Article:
Friday the 13th


Friday the 13th Part 7 buzzsaw

1988 – A disturbed young woman with telekinetic powers accidentally frees Jason Voorhees from his watery prison, sparking yet another murderous rampage.


You give the people what they want, and the people want Jason.

Like Madonna at the age of 50, the Friday the 13th series decided to reinvent itself for a hip new generation. Gone are the days of Jason remaining unseen for half the movie or being hidden behind constant POV shots. Now the big guy is on-screen constantly, and while this might drain the suspense and horror from the film, Part VII makes up for it with sheer entertainment.

Tent spikes! Machetes! Boobs! Spines punched out Mortal Kombat-style! Party horns to the eye! More boobs! Axes! Tree trimmers! Jason is like a flamboyant stage magician, daring us to question whether he can use any object for purposes of butchery. This is the perfect entry in the series to show a 13-year-old kid. “Want to stay up late, watch a ‘scary movie’ and see your first pair(s) of breasts? Well buckle up!”

Fragile, virginal Tina (Lar Park-Lincoln) is headed to her family’s old home at Crystal Lake with her mother (Susan Blu, a.k.a. Arcee from Transformers the Movie) at the urging of her obviously evil psychologist, Dr. Crews (Terry Kiser). Years ago (shortly after the end of Part VI), Tina’s latent telekinetic powers resulted in the accidental death of her father, and she’s been in the nuthouse trying to get over it. Crews secretly schemes to heighten her stress and anxiety, which causes her abilities to manifest more strongly. Why? Uh… it’s sort of a “Step 1: patient has telekinesis; Step 2: ?; Step 3: PROFIT” plan. After a traumatic therapy session, Tina’s wild powers accidentally release Jason from his chains at the bottom of the lake. Whoops! There’s also a rowdy band of teens next door, waiting to throw a surprise party for their friend. Double whoops!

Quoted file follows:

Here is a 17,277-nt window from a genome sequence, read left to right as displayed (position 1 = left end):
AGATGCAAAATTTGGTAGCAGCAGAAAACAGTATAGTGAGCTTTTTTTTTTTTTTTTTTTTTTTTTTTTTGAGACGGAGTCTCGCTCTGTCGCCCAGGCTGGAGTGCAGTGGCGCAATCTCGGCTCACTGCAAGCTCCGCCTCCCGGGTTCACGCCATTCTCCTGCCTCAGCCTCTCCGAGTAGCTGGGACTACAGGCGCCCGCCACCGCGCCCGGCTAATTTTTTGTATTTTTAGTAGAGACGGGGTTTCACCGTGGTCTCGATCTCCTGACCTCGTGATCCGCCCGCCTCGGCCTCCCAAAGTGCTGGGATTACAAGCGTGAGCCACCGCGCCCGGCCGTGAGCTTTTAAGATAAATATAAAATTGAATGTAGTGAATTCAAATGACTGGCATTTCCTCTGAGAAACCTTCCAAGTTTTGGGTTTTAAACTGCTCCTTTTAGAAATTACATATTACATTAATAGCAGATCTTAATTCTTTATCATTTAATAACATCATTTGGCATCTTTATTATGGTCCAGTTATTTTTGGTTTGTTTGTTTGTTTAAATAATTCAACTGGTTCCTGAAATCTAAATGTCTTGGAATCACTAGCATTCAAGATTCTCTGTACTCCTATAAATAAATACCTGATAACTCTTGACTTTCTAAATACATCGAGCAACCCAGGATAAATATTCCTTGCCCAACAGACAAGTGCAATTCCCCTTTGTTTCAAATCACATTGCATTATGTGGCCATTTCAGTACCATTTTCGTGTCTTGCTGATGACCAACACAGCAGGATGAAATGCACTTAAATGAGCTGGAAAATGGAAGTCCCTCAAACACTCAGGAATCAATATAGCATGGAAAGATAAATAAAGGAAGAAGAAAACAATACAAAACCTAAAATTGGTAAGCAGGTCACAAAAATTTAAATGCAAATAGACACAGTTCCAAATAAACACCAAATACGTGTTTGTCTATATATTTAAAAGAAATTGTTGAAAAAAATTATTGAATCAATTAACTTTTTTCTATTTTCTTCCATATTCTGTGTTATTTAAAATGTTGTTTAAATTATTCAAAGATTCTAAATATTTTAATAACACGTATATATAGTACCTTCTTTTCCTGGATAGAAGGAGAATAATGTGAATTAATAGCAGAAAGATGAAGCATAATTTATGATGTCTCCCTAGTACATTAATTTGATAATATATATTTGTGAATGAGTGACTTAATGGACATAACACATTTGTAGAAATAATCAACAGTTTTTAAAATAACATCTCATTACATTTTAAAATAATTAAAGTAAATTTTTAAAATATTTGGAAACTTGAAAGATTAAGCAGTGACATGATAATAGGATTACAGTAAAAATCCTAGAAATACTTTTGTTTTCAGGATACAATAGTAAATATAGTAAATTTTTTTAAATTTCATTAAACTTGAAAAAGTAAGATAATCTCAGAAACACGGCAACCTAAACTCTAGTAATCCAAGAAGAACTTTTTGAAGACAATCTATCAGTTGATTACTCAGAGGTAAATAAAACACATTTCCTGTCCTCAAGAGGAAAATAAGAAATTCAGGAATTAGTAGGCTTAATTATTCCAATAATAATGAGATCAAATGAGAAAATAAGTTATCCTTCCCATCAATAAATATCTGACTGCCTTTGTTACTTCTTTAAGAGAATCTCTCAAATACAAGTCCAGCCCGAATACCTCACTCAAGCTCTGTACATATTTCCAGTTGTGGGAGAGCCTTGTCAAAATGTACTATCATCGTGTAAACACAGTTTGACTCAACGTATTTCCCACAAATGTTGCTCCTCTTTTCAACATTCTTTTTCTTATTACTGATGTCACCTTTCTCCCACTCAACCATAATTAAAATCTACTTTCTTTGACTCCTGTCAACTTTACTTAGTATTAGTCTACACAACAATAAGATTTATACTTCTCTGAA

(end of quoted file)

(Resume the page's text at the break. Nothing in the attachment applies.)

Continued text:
“…I didn’t bring a present.”

That’s all the set-up we need. You don’t have to be concerned about whether any of these people will survive because you know most of them won’t. Oh, there’s a hunky nice guy named Nick (Kevin Spirtas) and an over-the-top hostile bitch named Melissa (Susan Jennifer Sullivan), but beyond that the characters are just “the stoner” and “the nerd” and “the quarreling black couple.” Why are they quarreling? Who cares! They’re just here to die. And die they will. Horribly.

Every murder is a set-piece. In one scene Jason slashes through a tent with his machete – but he’s gonna save that machete for later because he can simply batter his victim to death inside her sleeping bag:

Friday the 13th Part 7 sleeping bag

When I saw Kane Hodder at an event in college, he noted that this was one of his favorite kills. Jason will often dispatch a victim in one location, then plant their corpse somewhere else for later, but here he makes that trick an art form. In one sequence he kills a guy in the kitchen, decapitates him off-screen, and plants the head on the window seat of an empty room upstairs – just knowing that someone is going to wander in there and discover it. Then he cuts another guy’s head off and puts it in a potted plant! For no reason! Who does this? WHO DOES THIS?!?